Governments are setting their sights on missions to Mars and the moon but private companies are focused on shorter excursions into space. Their motivation is simple: there’s money in it.
Some background while we wait for the ESA's probe to touch down on the comet's surface.
The co-founder of PayPal, Facebook board member and hugely successful venture capitalist is disappointed in the future. He doesn’t think we’re ambitious enough.
The government in Budapest wants to bring in a tax on internet file transfers - and the public sees it as a tax on free speech.
A team from MIT estimated how long it would take for the mission to experience its first fatality. The answer: 68 days. The second group would arrive to find the first pioneers had been dead for more than a year and a half.
Another milestone in wind power generation does nothing to reverse the government's scepticism over its potential.
In a kind of digital version of an unstoppable force meeting an immovable object, tenaciously dull videogame truthers have met their match in an inexhaustibly interested chat program coded 50 years ago.
“Information doesn’t want to be free,” writes the sci-fi novelist and activist Cory Doctorow, “people want to be free.”
Some poor science reporting in the papers this week in response to a review of the literature on the risks of marijuana consumption.
Changes to intellectual property law also make it legal to backup digital files to other formats and devices.
The dangers of unsustainable irrigation practices, starkly illustrated.
It's a boom period for study of the Red Planet - space agencies can't stop sending probes and robots there. And Nasa's latest probe will soon be joined by another from India.
The internet brings war and conflict into homes around the world more immediately than ever before, but with the torrent of data, images and videos comes confusion and propaganda. It demands a new kind of war reporting – one which can make sense of digital evidence, and use the decentralised web as a tool for undermining the enforced narratives of the powerful.
DNA analysis of evidence from the scene of one of the infamous Whitechapel murders has allegedly “proved” the identity of the Ripper – but it’s not an open-and-shut case.
It’s increasingly becoming clear that space is a more hospitable environment than was assumed.
Following on from the mixed success of the ambitious Hayabusa-1 mission, Japanese space scientists are almost ready to try again at hunting an asteroid.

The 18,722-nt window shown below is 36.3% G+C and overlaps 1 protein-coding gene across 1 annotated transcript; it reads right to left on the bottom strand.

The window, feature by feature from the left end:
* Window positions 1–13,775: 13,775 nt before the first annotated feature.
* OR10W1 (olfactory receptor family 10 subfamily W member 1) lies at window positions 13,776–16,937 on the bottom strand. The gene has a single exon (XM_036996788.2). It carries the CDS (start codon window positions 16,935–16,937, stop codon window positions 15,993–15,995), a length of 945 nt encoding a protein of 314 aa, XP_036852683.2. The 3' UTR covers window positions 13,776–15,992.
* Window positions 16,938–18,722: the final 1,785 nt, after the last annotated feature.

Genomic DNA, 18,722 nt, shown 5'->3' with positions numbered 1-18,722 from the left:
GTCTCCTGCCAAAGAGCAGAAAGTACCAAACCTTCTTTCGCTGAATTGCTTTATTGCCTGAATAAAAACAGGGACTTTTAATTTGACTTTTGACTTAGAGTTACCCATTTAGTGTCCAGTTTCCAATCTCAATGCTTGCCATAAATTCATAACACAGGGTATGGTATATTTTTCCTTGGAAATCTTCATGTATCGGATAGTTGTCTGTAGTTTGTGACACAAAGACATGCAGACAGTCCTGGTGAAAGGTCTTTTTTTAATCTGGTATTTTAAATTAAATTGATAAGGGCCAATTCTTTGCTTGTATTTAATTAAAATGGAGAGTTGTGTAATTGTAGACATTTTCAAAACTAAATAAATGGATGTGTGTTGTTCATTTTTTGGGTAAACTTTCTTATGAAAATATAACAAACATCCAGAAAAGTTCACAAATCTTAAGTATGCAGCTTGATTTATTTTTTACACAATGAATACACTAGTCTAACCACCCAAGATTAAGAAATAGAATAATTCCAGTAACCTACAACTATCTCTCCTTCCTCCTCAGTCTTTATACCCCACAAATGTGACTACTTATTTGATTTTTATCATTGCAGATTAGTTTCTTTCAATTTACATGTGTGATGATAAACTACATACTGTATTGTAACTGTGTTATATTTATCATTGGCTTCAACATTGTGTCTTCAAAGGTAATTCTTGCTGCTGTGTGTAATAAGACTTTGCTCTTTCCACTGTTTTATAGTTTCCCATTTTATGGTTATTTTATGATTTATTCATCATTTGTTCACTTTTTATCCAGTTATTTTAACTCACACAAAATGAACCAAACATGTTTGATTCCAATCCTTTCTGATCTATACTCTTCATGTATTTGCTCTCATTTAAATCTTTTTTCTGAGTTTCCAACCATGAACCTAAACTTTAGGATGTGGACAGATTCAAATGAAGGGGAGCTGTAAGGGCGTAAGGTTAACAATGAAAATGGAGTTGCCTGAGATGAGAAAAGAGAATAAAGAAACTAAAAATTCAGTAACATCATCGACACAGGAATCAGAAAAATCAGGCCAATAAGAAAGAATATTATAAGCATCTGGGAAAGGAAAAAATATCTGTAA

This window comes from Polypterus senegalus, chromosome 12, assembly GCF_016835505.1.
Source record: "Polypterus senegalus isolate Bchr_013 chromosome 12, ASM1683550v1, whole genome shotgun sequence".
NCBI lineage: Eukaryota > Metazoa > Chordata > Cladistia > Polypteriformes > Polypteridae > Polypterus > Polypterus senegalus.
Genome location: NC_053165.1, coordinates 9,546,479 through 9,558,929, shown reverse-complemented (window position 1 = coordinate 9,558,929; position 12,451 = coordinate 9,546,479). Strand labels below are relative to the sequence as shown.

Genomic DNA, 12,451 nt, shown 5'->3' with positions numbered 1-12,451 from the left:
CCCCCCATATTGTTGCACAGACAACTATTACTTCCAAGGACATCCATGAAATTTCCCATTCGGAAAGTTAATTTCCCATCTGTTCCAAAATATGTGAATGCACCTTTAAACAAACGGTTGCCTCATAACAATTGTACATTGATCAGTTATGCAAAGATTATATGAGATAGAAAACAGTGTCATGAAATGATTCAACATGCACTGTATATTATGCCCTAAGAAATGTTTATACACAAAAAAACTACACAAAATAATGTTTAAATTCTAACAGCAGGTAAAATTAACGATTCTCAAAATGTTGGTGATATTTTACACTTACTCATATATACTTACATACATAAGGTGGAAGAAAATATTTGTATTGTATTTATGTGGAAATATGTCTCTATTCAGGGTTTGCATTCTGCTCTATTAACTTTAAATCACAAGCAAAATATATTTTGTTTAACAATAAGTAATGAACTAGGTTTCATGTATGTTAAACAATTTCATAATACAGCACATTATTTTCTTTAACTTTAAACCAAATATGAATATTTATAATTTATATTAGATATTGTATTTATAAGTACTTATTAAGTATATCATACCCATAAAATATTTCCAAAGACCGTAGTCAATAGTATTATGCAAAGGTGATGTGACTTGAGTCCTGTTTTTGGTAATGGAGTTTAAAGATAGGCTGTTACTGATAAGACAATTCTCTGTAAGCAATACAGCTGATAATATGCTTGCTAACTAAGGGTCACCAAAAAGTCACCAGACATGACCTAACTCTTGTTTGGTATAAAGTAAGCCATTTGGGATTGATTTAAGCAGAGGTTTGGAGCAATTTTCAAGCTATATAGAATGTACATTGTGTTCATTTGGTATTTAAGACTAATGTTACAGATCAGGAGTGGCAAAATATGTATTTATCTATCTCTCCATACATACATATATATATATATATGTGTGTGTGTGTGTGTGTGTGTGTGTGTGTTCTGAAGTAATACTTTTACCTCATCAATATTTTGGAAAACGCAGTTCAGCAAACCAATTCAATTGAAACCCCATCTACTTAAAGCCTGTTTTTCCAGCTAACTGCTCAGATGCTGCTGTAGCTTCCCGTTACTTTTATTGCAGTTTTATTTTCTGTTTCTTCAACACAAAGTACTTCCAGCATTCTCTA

Anita Sarkeesian makes videos looking at how poorly women are represented in games, and gamers hate her for it, insulting her work and accusing her of dishonesty. It's almost like they're trying to prove her premise.
The most exciting spectator sport in the world is gaming, and Amazon just grabbed the biggest broadcaster.
A subtle change in how Twitter's feed works will make some people very angry, but most people probably won't even notice.
This fascinating documentary from 1965 shows what Soviet scientists hoped would be possible with colonisation of the Moon.
Even the tech companies that explicitly try not to be like the others can't help but struggle with not treating women like exotic aliens.
Yet again, a prominent woman is driven from Twitter because she dares to exist.
A team of researchers has figured out how to take GoPro footage and speed it up ten times as fast while also eliminating shakiness.
The three men at the centre of the first social media phenomenon of the millenium tell the story of how Friends Reunited boomed and busted – and how it might rise again.
What do you do if you have a novel to write? Go to Twitter, and tweet about the work you're not doing, of course. Artist Cory Arcangel's new book is a compilation of those who couldn't resist tweeting the words "working on my novel".
High-speed video of ordinary objects can make it possible to eavesdrop on private conversations, even through soundproof glass.
We've had long enough to get used to living our lives online – how do we really feel about social media? What’s happened to us, now that “being social” is just as much a digital as a physical thing?
When we find out our favourite websites have been experimenting on us, we instinctively recoil in disgust - but Facebook and OKCupid are only the most recent human-made environments where psychological manipulation is a key factor in how design choices are made.
Winds blow dust from the Sahara across the Atlantic, and scientists are discovering the effects of what happens when it lands.
Russian scientists hoping to observe geckos mating in orbit are engaged in serious research, as ridiculous as it might sound.